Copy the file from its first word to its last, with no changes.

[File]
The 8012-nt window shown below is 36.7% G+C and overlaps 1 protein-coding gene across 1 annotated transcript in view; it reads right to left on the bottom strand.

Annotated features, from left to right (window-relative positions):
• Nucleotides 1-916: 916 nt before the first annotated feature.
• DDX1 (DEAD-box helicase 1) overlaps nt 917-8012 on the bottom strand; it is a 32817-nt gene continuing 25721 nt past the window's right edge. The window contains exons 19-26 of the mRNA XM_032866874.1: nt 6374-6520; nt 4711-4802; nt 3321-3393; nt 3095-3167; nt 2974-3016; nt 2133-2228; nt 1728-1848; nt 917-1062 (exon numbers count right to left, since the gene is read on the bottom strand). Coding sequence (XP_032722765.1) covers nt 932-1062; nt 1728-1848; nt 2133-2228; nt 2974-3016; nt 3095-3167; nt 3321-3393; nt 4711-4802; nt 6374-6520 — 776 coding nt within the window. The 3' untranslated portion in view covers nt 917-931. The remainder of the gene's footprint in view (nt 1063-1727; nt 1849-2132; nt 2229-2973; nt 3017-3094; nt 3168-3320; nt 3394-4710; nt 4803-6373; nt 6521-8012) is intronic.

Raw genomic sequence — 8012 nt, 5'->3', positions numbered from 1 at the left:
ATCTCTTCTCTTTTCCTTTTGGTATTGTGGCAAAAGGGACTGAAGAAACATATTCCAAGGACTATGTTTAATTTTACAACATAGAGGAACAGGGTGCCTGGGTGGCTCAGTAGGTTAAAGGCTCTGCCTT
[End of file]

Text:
The 8012-nt window shown below is 36.7% G+C and overlaps 1 protein-coding gene across 1 annotated transcript in view; it reads right to left on the bottom strand.

Annotated features, from left to right (window-relative positions):
• Nucleotides 1-916: 916 nt before the first annotated feature.
• DDX1 (DEAD-box helicase 1) overlaps nt 917-8012 on the bottom strand; it is a 32817-nt gene continuing 25721 nt past the window's right edge. The window contains exons 19-26 of the mRNA XM_032866874.1: nt 6374-6520; nt 4711-4802; nt 3321-3393; nt 3095-3167; nt 2974-3016; nt 2133-2228; nt 1728-1848; nt 917-1062 (exon numbers count right to left, since the gene is read on the bottom strand). Coding sequence (XP_032722765.1) covers nt 932-1062; nt 1728-1848; nt 2133-2228; nt 2974-3016; nt 3095-3167; nt 3321-3393; nt 4711-4802; nt 6374-6520 — 776 coding nt within the window. The 3' untranslated portion in view covers nt 917-931. The remainder of the gene's footprint in view (nt 1063-1727; nt 1849-2132; nt 2229-2973; nt 3017-3094; nt 3168-3320; nt 3394-4710; nt 4803-6373; nt 6521-8012) is intronic.

Raw genomic sequence — 8012 nt, 5'->3', positions numbered from 1 at the left:
ATCTCTTCTCTTTTCCTTTTGGTATTGTGGCAAAAGGGACTGAAGAAACATATTCCAAGGACTATGTTTAATTTTACAACATAGAGGAACAGGGTGCCTGGGTGGCTCAGTAGGTTAAAGGCTCTGCCTT